Crane also noted that “The Bible (Exodus 21:22) stipulates that inadvertently causing a miscarriage is not a capital crime; it is neither murder nor tantamount to murder. … Thought abortion is not criminalized in Judaism, it is not considered a legitimate method of birth control either.”

In the weeks following the leaked court opinion, several states — led by Oklahoma’s recent ban on abortion after fertilization — have further restricted access to abortion, even in cases of rape or incest.

Photo of Sheila Katz.

“For too long, Jews have been ignored as part of the conversation,” said Sheila Katz, NCJW president.

In an interview with the JTA, NCJW president Sheila Katz said, “For too long, a small but loud group from the religious right has claimed the narrative on faith and abortion. That narrative is simply not true. For too long, Jews have been ignored as part of the conversation, and the only way we can counter a faith narrative is with a faith narrative.”

At the May 17 rally, Katz emphasized that “religious freedom is meant to be a shield to protect people of minority faith communities, not a sword to discriminate against us. The only way we can truly have religious freedom in this country is if every person can make their own decisions for their body, their life and their future.”

Katz told the financial and business news site Insider that the “notion that the Supreme Court might dictate when life begins according to only one religious tradition is deeply problematic and concerning to us.”

A study conducted by the Pew Research Center indicated that 83 percent of American Jews believe that abortion should be legal in most or all cases, compared to 61 percent of the total U.S. population.

“It is a Jewish right and issue for a woman to obtain full maternal healthcare,” said Kurlander-Nagel. Dr. Mimi Zieman, cochair of the reproductive justice committee of NCJW’s Atlanta branch and an OB-GYN, said Jewish values support abortion access for another reason. “It’s a matter of justice. It’s a Jewish value to stand up for the disenfranchised, the minority, young and low-income women. Treating people fairly is a Jewish issue.”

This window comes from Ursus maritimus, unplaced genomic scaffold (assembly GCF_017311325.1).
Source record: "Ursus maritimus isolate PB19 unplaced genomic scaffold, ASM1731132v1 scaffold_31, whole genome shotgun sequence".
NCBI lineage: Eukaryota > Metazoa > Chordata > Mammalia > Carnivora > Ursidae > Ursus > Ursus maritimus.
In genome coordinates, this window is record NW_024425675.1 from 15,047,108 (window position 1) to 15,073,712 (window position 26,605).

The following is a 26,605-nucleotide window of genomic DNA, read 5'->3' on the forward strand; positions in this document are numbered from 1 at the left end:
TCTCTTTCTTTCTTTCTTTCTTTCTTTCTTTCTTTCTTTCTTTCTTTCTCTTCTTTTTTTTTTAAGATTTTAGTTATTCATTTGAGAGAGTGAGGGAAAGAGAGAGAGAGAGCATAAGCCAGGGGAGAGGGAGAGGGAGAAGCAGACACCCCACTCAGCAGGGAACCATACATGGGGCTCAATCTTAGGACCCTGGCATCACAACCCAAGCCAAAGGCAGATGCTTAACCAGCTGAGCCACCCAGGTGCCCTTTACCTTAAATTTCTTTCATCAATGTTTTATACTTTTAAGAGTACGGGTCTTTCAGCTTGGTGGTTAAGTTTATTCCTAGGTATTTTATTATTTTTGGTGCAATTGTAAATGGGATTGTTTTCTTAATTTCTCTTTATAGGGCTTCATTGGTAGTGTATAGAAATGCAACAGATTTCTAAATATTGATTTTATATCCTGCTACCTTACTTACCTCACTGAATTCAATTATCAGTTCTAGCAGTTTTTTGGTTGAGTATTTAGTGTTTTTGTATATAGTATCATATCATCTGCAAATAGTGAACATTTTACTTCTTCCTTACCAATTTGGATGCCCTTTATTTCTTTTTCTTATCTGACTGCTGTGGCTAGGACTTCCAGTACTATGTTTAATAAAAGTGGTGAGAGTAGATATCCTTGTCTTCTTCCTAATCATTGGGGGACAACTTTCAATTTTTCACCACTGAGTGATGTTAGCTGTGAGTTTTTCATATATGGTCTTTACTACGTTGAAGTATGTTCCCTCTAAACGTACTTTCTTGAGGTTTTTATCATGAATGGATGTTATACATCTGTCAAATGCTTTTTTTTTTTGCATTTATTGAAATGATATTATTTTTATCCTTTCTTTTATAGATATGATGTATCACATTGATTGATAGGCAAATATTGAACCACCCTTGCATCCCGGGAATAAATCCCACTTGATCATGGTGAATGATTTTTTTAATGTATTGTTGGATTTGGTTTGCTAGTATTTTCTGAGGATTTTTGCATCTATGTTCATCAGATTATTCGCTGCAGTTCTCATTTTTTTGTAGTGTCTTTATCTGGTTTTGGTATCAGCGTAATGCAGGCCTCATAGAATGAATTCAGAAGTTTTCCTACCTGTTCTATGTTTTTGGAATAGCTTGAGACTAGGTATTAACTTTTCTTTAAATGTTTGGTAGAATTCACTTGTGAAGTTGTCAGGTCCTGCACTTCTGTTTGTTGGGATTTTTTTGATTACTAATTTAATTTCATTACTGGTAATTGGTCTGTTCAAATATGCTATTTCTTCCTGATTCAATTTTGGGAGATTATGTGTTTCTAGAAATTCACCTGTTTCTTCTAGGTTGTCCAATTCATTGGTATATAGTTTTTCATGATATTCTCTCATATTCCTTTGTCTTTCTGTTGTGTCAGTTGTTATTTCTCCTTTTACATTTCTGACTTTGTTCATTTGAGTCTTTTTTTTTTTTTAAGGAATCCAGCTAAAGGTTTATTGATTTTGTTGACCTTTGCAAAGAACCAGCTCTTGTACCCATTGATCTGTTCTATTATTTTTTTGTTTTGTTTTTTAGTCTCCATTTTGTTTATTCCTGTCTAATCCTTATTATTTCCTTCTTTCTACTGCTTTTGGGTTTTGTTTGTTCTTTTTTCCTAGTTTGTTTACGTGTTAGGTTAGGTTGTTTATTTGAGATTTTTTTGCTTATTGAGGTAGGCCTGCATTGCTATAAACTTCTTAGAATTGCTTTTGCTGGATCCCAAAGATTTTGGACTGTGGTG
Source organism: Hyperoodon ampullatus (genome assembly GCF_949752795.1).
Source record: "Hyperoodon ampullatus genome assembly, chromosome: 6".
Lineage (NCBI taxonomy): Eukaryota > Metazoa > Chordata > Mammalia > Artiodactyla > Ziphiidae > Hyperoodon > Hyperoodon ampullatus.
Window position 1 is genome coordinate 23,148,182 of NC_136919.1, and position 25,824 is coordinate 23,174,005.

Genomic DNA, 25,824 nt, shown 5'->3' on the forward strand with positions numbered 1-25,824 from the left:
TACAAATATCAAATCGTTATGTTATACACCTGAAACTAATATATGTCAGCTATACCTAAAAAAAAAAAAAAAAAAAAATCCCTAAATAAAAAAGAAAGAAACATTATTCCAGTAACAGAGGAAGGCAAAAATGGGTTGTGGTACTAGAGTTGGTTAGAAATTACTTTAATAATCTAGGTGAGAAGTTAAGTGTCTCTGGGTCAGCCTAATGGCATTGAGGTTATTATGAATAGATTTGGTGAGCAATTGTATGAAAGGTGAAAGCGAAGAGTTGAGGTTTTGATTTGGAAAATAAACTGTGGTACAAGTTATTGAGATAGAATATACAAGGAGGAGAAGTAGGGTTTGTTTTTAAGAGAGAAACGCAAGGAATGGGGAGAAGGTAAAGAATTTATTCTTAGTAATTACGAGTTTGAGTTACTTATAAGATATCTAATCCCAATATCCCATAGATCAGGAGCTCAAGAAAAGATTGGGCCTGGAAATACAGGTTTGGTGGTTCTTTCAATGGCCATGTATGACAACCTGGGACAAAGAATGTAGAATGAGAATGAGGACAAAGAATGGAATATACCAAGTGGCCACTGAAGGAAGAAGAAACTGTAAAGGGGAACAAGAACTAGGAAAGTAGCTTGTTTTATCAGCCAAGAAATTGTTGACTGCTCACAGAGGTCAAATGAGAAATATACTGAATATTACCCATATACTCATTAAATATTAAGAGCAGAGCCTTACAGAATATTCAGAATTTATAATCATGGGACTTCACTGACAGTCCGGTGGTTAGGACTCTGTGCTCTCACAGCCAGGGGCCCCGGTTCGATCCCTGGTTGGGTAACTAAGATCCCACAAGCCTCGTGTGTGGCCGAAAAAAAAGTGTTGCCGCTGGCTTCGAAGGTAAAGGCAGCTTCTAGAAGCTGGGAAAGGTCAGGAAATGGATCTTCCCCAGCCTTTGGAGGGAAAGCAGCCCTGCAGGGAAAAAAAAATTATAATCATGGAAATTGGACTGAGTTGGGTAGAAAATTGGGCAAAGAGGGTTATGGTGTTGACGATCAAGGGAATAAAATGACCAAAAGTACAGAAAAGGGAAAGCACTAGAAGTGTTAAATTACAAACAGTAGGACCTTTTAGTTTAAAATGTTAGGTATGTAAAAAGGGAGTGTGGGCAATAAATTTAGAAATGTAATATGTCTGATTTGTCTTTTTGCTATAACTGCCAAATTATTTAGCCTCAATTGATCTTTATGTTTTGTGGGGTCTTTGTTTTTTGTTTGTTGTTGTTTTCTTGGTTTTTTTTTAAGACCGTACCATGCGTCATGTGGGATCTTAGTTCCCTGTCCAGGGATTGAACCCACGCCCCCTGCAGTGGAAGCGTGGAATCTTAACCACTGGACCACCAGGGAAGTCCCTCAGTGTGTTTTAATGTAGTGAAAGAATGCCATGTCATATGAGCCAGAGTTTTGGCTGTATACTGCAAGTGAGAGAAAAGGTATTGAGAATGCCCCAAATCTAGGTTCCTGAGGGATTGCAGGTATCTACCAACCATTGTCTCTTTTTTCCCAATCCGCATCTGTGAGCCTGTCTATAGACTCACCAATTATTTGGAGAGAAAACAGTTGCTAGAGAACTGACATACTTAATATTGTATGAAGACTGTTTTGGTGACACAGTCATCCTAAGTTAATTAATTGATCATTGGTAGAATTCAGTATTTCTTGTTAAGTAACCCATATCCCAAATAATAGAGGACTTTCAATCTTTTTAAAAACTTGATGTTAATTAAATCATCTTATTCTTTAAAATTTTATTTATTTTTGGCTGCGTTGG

That’s why NCJW recently announced its launch of the Jewish Fund for Abortion Access, an initiative to raise funds for the National Abortion Federation, which helps people get abortions, including funding for lodging and transportation to cross state lines if necessary.

Photo of Dr. Mimi Zieman.

“I think it is possible to challenge a state law on the question of freedom of religion,” said Dr. Mimi Zieman.

Zieman pointed out that carrying a pregnancy to term comes with a risk of death that can be up to 40 times greater than the risk associated with early legal abortion. Pregnancy is associated with additional morbidities, such as diabetes, pre-eclampsia, blood clots, stroke, hypertension, hemorrhage, infection, preterm labor and postpartum depression. That’s one reason why most major medical societies oppose anti-abortion laws. The American College of Obstetricians and Gynecologists states, “Abortion care is essential health care.”

According to an NCJW statement, Georgia already has one of the highest maternal mortality rates in the country and an abortion ban will likely increase maternal morbidity and mortality, disproportionally harming minority and lower-income people who already face higher risks.

Zieman said that new abortion bans will also impact women in Georgia in several other ways. “Georgia already has a shortage of OB-GYNs,” she said. “They will not want to stay and practice in this state” if the Georgia ban against abortion becomes law.

What doctor “would want to practice in the state if they could be convicted of a felony for saving a woman’s life?” asked Kurlander-Nagel.

Both women also highlighted the threat to in-vitro fertilization (IVF), which involves a number of embryos being implanted, by some versions of state abortion bans. “The ramifications of this decision are overwhelming,” said Kurlander-Nagel.

The AJT contacted the Jewish Fertility Network for its opinion, but CEO and founder Elana Frank declined to comment. “As a non-advocacy organization, we’re going to pass on a comment and leave it to the professionals,” she wrote in an email.

As a lawyer, Kurlander-Nagel said that she is disturbed by the apparent trajectory of the U.S. Supreme Court. “This can unravel decades of law,” she said. “It doesn’t make any legal sense.”

The significance of the court’s abortion opinion, Kurlander-Nagel said, “is different than the gun rights movement. This is different than anything other than the civil rights movement. That was a turning point in our country. This is a justice movement and we need to protest by the millions.”